Human Spumaviruses 561 Further Reading 561
Chapter 36 Viral Syndromes
Viral Diseases of the Respiratory Tract 564
Viral Diseases of the Central Nervous System 571
Viral Skin Rashes 576
Viral Hemorrhagic Fevers 579
Viral Genitourinary Infections 580
Viral Diseases of the Eye 581
Viral Arthritis 583
Viral Carditis 583
Viral Hepatitis 584
Viral Pancreatitis and Diabetes 586
Congenita] and Perinatal Viral Infections 586
Viral Infections in Immunocompromised Patients
Further Reading 589
The aim of this text is to present the fundamental principles of med ogy to students of science and medicine. It is also hoped that it will: useful resource for teachers of virology, specialists in infectious dise postgraduate students. The pace of change in the eight years since f ous edition has been so great that the book has necessarily been sub rewritten and expanded. The essential plan of previous editions retained, but our account of the molecular biology of viral infection detailed than in the third edition. Part I of the book presents an ovi the principles of animal virology, while Part U, entitled Viruses of Hu> arranged by virus family, is oriented toward the needs of medical and clinicians. In order to focus on concepts, mechanisms, and ba minutiae have been omitted except where necessary to understand a tant phenomenon. Much of the factual material is consolidated into tr figures. Statements have not been individually supported by refei research papers, but selective lists of recent authoritative books and are provided at the end of each chapter to simplify the reader's entry scientific literature.
The indirect but invaluable input of our coauthors of Veterinary Viroh E. P. J. Gibbs, F. A. Murphy, R. Rott, and M J. Studdert, to this fourtl of Medical Virology is gratefully acknowledged. One of us (D.W.) is par grateful to Drs. F. A. Murphy and B. W. J. Mahy for their hospitality three-month visit to the Centers for Disease Control and Prevention, Georgia, during the early stages of the preparation of this book, discussions with the following scientists in America or Australia are a edged: Drs. G. L. Ada, M. J. Alter, D. A. Anderson, L. J. Andersoi Baer, M. J. Beach, W. J. Bellini, R. V. Blanden, D. W. Bradley, C. H. ( N. J. Cox, L. Dalgarno, R. Doherty, D. and M. J. Dyal S. P. Fisher-Hoch, H. A. Fields, T. M. Folks, J. R. L. Forsyth, K. Hayt Herrmann, J. C. Hierholzer, I. H. Holmes, A. P. Kendal, O. M. Kc Locarnini, B. W. J. Mahy, H. S. Margolis, I. D Marshall, T. P. I S. S. Monroe, F. A. Murphy, M. A. Pallansch, P. E. Pellett, H. G. Pere Peters, M. A. Purdy, W. C. Reeves, A. Simmons, and E. G. and J. H. We are also indebted to those scientists and publishers, too num< mention here, who responded generously to our requests for illustra terial; appropriate acknowledgments accompany the legends to figu are particularly grateful to Dr. Jean-Yves Sgro, who provided the I color image of a rhinovirus particle that decorates the cover. We are gr, Mr. Kevin Cowan for once again helping with the preparation of lin ings and to the Photographic Section of the John Curtin School of Research for preparing the illustrations for publication. Last but not k White would like to record his appreciation of the forbearance of his r colleagues Drs. E. M. Anders, L. E. Brown, and D. C. Jackson, am graduate students in the laboratory during the three-year gestation p this book and to thank Nadia Puglielli and Belinda Lighlfoot for thei verance and devotion in the preparation of the manuscript. Light and Michael Early of Academic Press have been most coo] throughout the production of this edition.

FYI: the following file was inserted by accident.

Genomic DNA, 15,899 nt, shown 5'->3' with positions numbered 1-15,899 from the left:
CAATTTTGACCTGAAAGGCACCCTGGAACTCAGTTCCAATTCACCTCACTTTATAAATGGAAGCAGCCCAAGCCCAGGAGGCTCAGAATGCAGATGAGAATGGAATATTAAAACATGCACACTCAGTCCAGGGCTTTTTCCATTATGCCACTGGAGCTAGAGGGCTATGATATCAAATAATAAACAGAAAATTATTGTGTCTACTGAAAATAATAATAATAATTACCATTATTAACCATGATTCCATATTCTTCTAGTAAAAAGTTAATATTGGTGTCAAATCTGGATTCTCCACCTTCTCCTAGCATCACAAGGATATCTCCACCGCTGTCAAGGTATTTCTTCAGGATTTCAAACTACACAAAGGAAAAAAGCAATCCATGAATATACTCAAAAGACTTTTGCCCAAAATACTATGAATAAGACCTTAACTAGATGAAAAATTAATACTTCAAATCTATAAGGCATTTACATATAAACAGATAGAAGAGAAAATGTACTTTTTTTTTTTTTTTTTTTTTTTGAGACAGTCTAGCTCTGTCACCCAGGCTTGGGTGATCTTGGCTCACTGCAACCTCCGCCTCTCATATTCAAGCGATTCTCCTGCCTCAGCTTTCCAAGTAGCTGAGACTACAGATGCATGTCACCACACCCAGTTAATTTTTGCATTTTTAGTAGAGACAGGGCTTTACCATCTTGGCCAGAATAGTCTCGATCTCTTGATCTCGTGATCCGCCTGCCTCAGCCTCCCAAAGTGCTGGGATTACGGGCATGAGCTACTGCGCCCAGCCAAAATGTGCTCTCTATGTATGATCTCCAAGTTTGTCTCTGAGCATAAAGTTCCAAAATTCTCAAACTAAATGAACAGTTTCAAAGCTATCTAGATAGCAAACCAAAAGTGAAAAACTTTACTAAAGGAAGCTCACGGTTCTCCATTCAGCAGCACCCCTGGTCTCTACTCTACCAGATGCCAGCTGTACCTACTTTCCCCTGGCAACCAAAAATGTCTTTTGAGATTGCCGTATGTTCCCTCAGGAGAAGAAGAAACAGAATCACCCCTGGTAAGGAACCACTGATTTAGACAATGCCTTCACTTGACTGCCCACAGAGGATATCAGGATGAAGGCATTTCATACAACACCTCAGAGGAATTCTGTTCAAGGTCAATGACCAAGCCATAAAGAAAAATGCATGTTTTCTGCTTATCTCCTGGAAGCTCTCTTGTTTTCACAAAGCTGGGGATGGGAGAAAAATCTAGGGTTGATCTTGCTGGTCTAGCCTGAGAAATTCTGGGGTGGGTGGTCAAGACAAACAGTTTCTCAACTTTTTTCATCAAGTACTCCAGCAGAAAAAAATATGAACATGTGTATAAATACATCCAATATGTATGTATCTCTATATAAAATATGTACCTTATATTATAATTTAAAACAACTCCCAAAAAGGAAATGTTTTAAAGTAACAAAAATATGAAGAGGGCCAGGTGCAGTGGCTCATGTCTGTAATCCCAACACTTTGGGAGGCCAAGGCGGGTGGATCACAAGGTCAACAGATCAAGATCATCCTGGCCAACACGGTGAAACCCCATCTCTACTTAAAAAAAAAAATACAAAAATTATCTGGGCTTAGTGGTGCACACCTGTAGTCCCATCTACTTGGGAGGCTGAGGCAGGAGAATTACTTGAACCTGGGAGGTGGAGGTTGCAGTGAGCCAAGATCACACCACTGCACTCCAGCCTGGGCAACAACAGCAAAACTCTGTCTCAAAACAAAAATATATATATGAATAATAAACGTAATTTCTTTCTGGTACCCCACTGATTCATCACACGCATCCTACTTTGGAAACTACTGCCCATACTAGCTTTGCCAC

Was this article helpful?